A COMPARISON OF CHRISTIANITY AND SHINTOISM
Undoubtedly, a person craving to comprehend the spiritual and the religious has served as the drive for the sustained expansion and progression of religious communication. Consequently, when a person reflects on the amount and range of the world's religions, it is not shocking to discover that there are overabundances of religious principles that have been formed. Bearing this in mind, this analysis reflects on the capacities of religious inquisition that has been fashioned. Particularly, this analysis evaluates Christianity and Shintoism. Through a close reflection of what has been written regarding these religions, and through a personal interview that was conducted, it will be feasible to present an explanation of the backgrounds and similarities and differences of the religions.
In order to start this analysis, it is first accommodating to think about the essential background of both religions. First, examining the basic doctrines and evolution of Christianity, it becomes apparent that this religion developed from the Jewish tradition as depicted in the Old Testament. The difference is, however that Christianity firmly believes in the resurrection of Jesus Christ. Christianity concerns the capacity of God to resurrect the dead, just like He did for Jesus. Through finding faith in Christ, the followers are given the ability to guarantee that they could live a life that would give them eternal salvation (New Advent, 2009). The New Testament offers detailed depictions of how Jesus lived and insights into his resurrection.
When examining Christianity, it becomes very clear that the magnitude of the resurrection is momentous to the development of the religion. In general, the resurrection is the most significant characteristic that expresses Christianity. Through the resurrection, a person is given salvation from God an eternal life. Even though the precise circumstance of the resurrection is what separates Christianity Judaism, there is a drive to recognize why Christianity has become so dominant to its followers. One of the reasons why it has become so dominant is the result of many of its followers believing that through faith, God will guard and supply.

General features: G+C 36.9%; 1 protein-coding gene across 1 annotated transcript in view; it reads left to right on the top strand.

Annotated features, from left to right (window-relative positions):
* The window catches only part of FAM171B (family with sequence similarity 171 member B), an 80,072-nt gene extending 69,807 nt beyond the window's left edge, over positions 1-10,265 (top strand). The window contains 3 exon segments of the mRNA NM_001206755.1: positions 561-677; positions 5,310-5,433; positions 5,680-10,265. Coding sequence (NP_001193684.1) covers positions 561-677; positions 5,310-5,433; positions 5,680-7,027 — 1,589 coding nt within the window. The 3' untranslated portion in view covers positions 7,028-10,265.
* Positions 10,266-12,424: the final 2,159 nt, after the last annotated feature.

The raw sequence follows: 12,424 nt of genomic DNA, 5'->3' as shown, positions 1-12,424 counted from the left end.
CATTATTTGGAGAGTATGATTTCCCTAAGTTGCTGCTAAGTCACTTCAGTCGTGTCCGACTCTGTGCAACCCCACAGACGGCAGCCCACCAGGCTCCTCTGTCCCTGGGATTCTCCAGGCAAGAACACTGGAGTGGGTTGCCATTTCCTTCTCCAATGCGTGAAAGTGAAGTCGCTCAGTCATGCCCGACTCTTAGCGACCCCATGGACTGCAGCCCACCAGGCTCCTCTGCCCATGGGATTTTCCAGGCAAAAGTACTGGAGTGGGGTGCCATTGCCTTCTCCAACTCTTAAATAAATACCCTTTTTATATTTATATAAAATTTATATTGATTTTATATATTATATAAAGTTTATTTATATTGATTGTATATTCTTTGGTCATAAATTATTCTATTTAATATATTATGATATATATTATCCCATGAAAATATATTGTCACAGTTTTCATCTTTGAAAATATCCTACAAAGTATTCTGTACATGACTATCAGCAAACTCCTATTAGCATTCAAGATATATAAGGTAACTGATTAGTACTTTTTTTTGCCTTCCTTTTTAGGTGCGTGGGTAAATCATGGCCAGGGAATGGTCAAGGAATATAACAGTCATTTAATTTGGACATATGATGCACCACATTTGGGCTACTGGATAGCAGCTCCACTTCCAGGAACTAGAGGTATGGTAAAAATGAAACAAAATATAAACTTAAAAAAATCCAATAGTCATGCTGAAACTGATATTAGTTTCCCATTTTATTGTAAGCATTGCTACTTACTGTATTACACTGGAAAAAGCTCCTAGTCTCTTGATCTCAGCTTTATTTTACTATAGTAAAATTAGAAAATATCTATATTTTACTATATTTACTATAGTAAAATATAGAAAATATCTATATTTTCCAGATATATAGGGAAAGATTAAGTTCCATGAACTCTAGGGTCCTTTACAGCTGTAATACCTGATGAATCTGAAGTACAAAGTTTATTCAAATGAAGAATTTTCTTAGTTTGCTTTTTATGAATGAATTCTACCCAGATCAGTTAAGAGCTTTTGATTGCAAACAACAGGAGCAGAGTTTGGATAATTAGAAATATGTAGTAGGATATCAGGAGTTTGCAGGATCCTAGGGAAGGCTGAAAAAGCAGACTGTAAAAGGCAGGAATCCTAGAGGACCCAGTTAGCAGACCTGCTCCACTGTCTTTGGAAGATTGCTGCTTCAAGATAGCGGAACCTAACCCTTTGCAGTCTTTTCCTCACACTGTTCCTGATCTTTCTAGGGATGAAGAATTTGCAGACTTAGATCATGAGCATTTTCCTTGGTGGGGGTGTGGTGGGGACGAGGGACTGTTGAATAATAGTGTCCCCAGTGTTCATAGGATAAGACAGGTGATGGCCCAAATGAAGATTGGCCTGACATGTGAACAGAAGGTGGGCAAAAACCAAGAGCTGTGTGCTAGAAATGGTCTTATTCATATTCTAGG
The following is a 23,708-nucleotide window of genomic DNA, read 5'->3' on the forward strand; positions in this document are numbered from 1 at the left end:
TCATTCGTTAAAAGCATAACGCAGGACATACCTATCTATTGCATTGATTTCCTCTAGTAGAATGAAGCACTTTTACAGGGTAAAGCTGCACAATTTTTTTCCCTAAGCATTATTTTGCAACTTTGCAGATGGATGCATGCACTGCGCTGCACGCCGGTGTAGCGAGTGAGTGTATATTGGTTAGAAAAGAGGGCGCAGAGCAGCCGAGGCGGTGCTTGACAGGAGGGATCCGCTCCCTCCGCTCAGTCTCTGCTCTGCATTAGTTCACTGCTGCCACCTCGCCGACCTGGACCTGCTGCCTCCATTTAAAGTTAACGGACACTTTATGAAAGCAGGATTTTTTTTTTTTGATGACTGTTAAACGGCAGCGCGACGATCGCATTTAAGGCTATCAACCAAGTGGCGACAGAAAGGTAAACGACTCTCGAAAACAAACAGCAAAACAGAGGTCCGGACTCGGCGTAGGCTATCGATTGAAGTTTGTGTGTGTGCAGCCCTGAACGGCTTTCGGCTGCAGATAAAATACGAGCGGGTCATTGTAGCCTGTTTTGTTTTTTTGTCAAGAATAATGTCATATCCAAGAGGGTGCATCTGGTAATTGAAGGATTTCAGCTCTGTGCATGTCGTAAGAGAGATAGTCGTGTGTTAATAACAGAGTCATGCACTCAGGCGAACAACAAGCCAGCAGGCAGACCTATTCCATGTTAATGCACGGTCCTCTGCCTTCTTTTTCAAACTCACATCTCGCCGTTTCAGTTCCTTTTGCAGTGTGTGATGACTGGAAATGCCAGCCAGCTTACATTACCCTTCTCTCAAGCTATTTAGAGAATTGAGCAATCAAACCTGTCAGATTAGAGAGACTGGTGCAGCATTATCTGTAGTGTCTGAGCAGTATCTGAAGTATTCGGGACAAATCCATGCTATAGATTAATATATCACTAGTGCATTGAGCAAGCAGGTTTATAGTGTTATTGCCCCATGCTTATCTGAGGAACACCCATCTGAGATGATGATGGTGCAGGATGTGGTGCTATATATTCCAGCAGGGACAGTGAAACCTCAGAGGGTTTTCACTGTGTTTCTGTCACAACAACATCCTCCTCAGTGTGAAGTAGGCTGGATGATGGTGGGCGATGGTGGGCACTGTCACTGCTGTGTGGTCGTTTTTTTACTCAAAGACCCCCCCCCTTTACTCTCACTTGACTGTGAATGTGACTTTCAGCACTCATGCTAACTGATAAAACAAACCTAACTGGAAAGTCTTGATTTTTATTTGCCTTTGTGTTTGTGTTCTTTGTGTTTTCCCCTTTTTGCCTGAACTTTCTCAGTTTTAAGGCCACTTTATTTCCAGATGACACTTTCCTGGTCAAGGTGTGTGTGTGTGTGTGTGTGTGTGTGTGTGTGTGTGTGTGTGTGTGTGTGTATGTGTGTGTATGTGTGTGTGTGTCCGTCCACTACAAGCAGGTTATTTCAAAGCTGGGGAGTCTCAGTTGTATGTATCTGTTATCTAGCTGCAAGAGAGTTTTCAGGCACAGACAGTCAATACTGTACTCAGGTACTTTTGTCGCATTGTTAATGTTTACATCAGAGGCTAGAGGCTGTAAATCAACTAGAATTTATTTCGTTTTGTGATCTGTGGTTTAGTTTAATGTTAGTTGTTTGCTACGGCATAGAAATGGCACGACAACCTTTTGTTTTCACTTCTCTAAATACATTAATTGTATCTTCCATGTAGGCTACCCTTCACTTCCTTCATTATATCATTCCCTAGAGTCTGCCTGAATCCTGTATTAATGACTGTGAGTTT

It is now obvious why Christianity is such a distinguished religion; it is because of the assurances that it gives its followers. Every person goes into a covenant with God when s/he accepts the teachings of Christ (New Advent, 2009). Through this procedure, a person is assured to be given eternal deliverance for his or her labors in living a life that is based on the principles of Christ. Despite the consequences of how tricky life is, a person must constantly stick to the larger agenda of his teachings. By doing this, they will basically be resurrected in the afterlife (New Advent, 2009). The assurance of this resurrection gives the followers a belief that life goes on after a person dies.
In order to conduct my interview and obtain information about Shintoism, I decided to perform an Internet search to see where the closest Shino center was. It turned out the closes center was located at 300 W. 55th St, 20B, New York, NY - which wasn't terribly difficult for me to go to. It is called the International Shinto Foundation (New York Center). It was, however, very difficult for me to get in touch with a representative, so I decided to simply make an unannounced trip there in expectation that I would be able to speak to someone who had a strong grasp on Shintoism. My efforts were certainly rewarded; I was able to connect with an English-speaking man who was responsible for maintaining the tea ceremony room. He gave me a great deal of valuable information, and it is with this information that I am able to offer a summary of the religion, in addition to being able to compare and contrast it to Christianity and draw up a conclusion.
Shintoism is a very old Chinese religion which advanced around 500 BC (Personal Interview, 2009). Exact details of Shintoism's origins is very difficult to receive because of the fact that that there are no official texts or leaders within this movement. As a result, Shintoism is defined as a set of values and principles that developed in the larger framework of Japanese society (Personal Interview, 2009). This belief system has grown in conjunction with Buddhism. Actually, many scholars believe that in early Japanese history, both Shintoism and Buddhism could not be distinguished from each another.